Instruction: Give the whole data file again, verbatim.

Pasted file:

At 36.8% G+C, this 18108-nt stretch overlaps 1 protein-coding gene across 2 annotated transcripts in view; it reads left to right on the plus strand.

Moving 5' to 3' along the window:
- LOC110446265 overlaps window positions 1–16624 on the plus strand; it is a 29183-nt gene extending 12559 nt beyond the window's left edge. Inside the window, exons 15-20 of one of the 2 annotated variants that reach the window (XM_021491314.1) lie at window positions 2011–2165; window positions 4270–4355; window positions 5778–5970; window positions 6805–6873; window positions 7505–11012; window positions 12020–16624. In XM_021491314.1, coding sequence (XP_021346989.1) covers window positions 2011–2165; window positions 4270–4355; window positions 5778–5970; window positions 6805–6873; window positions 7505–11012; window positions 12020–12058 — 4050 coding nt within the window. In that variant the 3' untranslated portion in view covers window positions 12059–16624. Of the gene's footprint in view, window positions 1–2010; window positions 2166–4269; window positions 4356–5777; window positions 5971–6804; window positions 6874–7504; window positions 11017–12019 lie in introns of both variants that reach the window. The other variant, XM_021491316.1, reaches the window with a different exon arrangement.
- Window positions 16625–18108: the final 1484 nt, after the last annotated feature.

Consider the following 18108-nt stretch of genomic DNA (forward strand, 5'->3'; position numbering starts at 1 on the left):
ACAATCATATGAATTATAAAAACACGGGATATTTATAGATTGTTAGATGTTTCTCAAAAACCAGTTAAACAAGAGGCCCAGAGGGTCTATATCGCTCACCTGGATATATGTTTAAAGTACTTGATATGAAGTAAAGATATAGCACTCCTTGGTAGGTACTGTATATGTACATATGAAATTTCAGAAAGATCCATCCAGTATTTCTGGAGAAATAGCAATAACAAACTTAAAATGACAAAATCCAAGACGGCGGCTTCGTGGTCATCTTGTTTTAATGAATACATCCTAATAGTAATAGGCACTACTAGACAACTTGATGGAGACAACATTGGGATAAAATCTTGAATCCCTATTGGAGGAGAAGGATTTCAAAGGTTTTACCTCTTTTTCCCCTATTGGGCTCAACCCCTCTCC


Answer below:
At 36.8% G+C, this 18108-nt stretch overlaps 1 protein-coding gene across 2 annotated transcripts in view; it reads left to right on the plus strand.

Moving 5' to 3' along the window:
- LOC110446265 overlaps window positions 1–16624 on the plus strand; it is a 29183-nt gene extending 12559 nt beyond the window's left edge. Inside the window, exons 15-20 of one of the 2 annotated variants that reach the window (XM_021491314.1) lie at window positions 2011–2165; window positions 4270–4355; window positions 5778–5970; window positions 6805–6873; window positions 7505–11012; window positions 12020–16624. In XM_021491314.1, coding sequence (XP_021346989.1) covers window positions 2011–2165; window positions 4270–4355; window positions 5778–5970; window positions 6805–6873; window positions 7505–11012; window positions 12020–12058 — 4050 coding nt within the window. In that variant the 3' untranslated portion in view covers window positions 12059–16624. Of the gene's footprint in view, window positions 1–2010; window positions 2166–4269; window positions 4356–5777; window positions 5971–6804; window positions 6874–7504; window positions 11017–12019 lie in introns of both variants that reach the window. The other variant, XM_021491316.1, reaches the window with a different exon arrangement.
- Window positions 16625–18108: the final 1484 nt, after the last annotated feature.

Consider the following 18108-nt stretch of genomic DNA (forward strand, 5'->3'; position numbering starts at 1 on the left):
ACAATCATATGAATTATAAAAACACGGGATATTTATAGATTGTTAGATGTTTCTCAAAAACCAGTTAAACAAGAGGCCCAGAGGGTCTATATCGCTCACCTGGATATATGTTTAAAGTACTTGATATGAAGTAAAGATATAGCACTCCTTGGTAGGTACTGTATATGTACATATGAAATTTCAGAAAGATCCATCCAGTATTTCTGGAGAAATAGCAATAACAAACTTAAAATGACAAAATCCAAGACGGCGGCTTCGTGGTCATCTTGTTTTAATGAATACATCCTAATAGTAATAGGCACTACTAGACAACTTGATGGAGACAACATTGGGATAAAATCTTGAATCCCTATTGGAGGAGAAGGATTTCAAAGGTTTTACCTCTTTTTCCCCTATTGGGCTCAACCCCTCTCC